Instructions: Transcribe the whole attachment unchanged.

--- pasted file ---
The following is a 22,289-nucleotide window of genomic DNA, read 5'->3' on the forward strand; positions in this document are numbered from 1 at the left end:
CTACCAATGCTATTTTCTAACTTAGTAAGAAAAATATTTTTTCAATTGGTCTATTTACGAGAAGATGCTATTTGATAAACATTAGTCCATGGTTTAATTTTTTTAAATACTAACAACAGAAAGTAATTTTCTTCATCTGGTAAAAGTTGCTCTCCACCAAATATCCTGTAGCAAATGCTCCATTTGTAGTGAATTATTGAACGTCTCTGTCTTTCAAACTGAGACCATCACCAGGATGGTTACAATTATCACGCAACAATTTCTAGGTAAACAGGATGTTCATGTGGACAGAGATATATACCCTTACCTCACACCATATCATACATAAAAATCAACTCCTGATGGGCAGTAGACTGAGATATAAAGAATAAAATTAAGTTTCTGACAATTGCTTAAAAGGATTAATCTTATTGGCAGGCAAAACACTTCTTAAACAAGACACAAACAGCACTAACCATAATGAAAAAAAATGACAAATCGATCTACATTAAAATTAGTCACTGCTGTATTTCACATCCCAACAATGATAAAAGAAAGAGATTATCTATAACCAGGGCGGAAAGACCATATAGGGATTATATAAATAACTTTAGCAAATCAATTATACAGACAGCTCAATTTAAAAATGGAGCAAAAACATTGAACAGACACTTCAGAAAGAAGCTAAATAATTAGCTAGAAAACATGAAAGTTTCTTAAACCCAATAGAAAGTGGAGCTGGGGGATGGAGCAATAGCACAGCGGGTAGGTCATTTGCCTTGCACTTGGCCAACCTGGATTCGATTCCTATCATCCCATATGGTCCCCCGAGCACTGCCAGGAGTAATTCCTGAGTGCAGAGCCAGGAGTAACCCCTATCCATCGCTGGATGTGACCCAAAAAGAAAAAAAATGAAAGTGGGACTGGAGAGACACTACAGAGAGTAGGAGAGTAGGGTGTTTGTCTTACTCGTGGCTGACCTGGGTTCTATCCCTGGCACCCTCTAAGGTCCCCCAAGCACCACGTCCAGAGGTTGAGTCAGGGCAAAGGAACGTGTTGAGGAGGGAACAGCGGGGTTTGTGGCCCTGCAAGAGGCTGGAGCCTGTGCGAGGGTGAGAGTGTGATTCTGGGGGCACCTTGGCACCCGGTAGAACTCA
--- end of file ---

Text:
The following is a 22,289-nucleotide window of genomic DNA, read 5'->3' on the forward strand; positions in this document are numbered from 1 at the left end:
CTACCAATGCTATTTTCTAACTTAGTAAGAAAAATATTTTTTCAATTGGTCTATTTACGAGAAGATGCTATTTGATAAACATTAGTCCATGGTTTAATTTTTTTAAATACTAACAACAGAAAGTAATTTTCTTCATCTGGTAAAAGTTGCTCTCCACCAAATATCCTGTAGCAAATGCTCCATTTGTAGTGAATTATTGAACGTCTCTGTCTTTCAAACTGAGACCATCACCAGGATGGTTACAATTATCACGCAACAATTTCTAGGTAAACAGGATGTTCATGTGGACAGAGATATATACCCTTACCTCACACCATATCATACATAAAAATCAACTCCTGATGGGCAGTAGACTGAGATATAAAGAATAAAATTAAGTTTCTGACAATTGCTTAAAAGGATTAATCTTATTGGCAGGCAAAACACTTCTTAAACAAGACACAAACAGCACTAACCATAATGAAAAAAAATGACAAATCGATCTACATTAAAATTAGTCACTGCTGTATTTCACATCCCAACAATGATAAAAGAAAGAGATTATCTATAACCAGGGCGGAAAGACCATATAGGGATTATATAAATAACTTTAGCAAATCAATTATACAGACAGCTCAATTTAAAAATGGAGCAAAAACATTGAACAGACACTTCAGAAAGAAGCTAAATAATTAGCTAGAAAACATGAAAGTTTCTTAAACCCAATAGAAAGTGGAGCTGGGGGATGGAGCAATAGCACAGCGGGTAGGTCATTTGCCTTGCACTTGGCCAACCTGGATTCGATTCCTATCATCCCATATGGTCCCCCGAGCACTGCCAGGAGTAATTCCTGAGTGCAGAGCCAGGAGTAACCCCTATCCATCGCTGGATGTGACCCAAAAAGAAAAAAAATGAAAGTGGGACTGGAGAGACACTACAGAGAGTAGGAGAGTAGGGTGTTTGTCTTACTCGTGGCTGACCTGGGTTCTATCCCTGGCACCCTCTAAGGTCCCCCAAGCACCACGTCCAGAGGTTGAGTCAGGGCAAAGGAACGTGTTGAGGAGGGAACAGCGGGGTTTGTGGCCCTGCAAGAGGCTGGAGCCTGTGCGAGGGTGAGAGTGTGATTCTGGGGGCACCTTGGCACCCGGTAGAACTCA